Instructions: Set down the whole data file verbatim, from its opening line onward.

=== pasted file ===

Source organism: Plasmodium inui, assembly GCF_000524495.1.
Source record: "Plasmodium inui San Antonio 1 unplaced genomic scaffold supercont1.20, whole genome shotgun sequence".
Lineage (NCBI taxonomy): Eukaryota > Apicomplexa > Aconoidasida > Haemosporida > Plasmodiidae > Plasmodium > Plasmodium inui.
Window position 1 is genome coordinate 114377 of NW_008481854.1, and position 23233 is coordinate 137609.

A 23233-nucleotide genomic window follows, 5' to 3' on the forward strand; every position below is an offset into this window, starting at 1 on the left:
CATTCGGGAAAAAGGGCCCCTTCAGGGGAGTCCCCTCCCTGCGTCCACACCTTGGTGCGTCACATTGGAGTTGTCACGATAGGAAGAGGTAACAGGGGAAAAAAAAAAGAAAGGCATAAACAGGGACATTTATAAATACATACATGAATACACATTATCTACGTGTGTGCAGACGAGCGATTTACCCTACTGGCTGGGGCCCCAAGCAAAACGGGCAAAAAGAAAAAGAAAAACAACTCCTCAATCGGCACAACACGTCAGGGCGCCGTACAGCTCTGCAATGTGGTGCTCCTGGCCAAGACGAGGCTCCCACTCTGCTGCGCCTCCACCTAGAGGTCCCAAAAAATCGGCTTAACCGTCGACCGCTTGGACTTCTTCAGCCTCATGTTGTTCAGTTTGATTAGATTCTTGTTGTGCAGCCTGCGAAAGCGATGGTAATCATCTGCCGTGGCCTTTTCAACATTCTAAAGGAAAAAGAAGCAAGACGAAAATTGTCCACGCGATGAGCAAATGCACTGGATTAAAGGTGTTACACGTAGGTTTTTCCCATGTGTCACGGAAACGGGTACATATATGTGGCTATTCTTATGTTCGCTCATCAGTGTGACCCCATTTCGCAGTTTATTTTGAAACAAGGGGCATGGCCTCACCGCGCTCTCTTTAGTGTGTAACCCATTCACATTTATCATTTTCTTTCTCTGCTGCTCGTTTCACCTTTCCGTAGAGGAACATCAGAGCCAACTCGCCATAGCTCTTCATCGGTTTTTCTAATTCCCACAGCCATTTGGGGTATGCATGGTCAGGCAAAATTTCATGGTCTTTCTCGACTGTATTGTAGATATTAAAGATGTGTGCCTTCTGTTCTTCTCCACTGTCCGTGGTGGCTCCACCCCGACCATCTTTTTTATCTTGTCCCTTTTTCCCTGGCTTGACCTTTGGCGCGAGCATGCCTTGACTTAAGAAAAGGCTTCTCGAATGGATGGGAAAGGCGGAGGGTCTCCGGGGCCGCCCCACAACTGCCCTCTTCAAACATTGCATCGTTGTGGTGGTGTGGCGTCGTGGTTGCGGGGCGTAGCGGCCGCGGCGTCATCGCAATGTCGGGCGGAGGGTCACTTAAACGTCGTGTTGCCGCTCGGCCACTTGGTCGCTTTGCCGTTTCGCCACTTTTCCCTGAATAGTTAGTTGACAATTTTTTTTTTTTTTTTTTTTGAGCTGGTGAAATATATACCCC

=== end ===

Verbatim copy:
Source organism: Plasmodium inui, assembly GCF_000524495.1.
Source record: "Plasmodium inui San Antonio 1 unplaced genomic scaffold supercont1.20, whole genome shotgun sequence".
Lineage (NCBI taxonomy): Eukaryota > Apicomplexa > Aconoidasida > Haemosporida > Plasmodiidae > Plasmodium > Plasmodium inui.
Window position 1 is genome coordinate 114377 of NW_008481854.1, and position 23233 is coordinate 137609.

A 23233-nucleotide genomic window follows, 5' to 3' on the forward strand; every position below is an offset into this window, starting at 1 on the left:
CATTCGGGAAAAAGGGCCCCTTCAGGGGAGTCCCCTCCCTGCGTCCACACCTTGGTGCGTCACATTGGAGTTGTCACGATAGGAAGAGGTAACAGGGGAAAAAAAAAAGAAAGGCATAAACAGGGACATTTATAAATACATACATGAATACACATTATCTACGTGTGTGCAGACGAGCGATTTACCCTACTGGCTGGGGCCCCAAGCAAAACGGGCAAAAAGAAAAAGAAAAACAACTCCTCAATCGGCACAACACGTCAGGGCGCCGTACAGCTCTGCAATGTGGTGCTCCTGGCCAAGACGAGGCTCCCACTCTGCTGCGCCTCCACCTAGAGGTCCCAAAAAATCGGCTTAACCGTCGACCGCTTGGACTTCTTCAGCCTCATGTTGTTCAGTTTGATTAGATTCTTGTTGTGCAGCCTGCGAAAGCGATGGTAATCATCTGCCGTGGCCTTTTCAACATTCTAAAGGAAAAAGAAGCAAGACGAAAATTGTCCACGCGATGAGCAAATGCACTGGATTAAAGGTGTTACACGTAGGTTTTTCCCATGTGTCACGGAAACGGGTACATATATGTGGCTATTCTTATGTTCGCTCATCAGTGTGACCCCATTTCGCAGTTTATTTTGAAACAAGGGGCATGGCCTCACCGCGCTCTCTTTAGTGTGTAACCCATTCACATTTATCATTTTCTTTCTCTGCTGCTCGTTTCACCTTTCCGTAGAGGAACATCAGAGCCAACTCGCCATAGCTCTTCATCGGTTTTTCTAATTCCCACAGCCATTTGGGGTATGCATGGTCAGGCAAAATTTCATGGTCTTTCTCGACTGTATTGTAGATATTAAAGATGTGTGCCTTCTGTTCTTCTCCACTGTCCGTGGTGGCTCCACCCCGACCATCTTTTTTATCTTGTCCCTTTTTCCCTGGCTTGACCTTTGGCGCGAGCATGCCTTGACTTAAGAAAAGGCTTCTCGAATGGATGGGAAAGGCGGAGGGTCTCCGGGGCCGCCCCACAACTGCCCTCTTCAAACATTGCATCGTTGTGGTGGTGTGGCGTCGTGGTTGCGGGGCGTAGCGGCCGCGGCGTCATCGCAATGTCGGGCGGAGGGTCACTTAAACGTCGTGTTGCCGCTCGGCCACTTGGTCGCTTTGCCGTTTCGCCACTTTTCCCTGAATAGTTAGTTGACAATTTTTTTTTTTTTTTTTTTTGAGCTGGTGAAATATATACCCC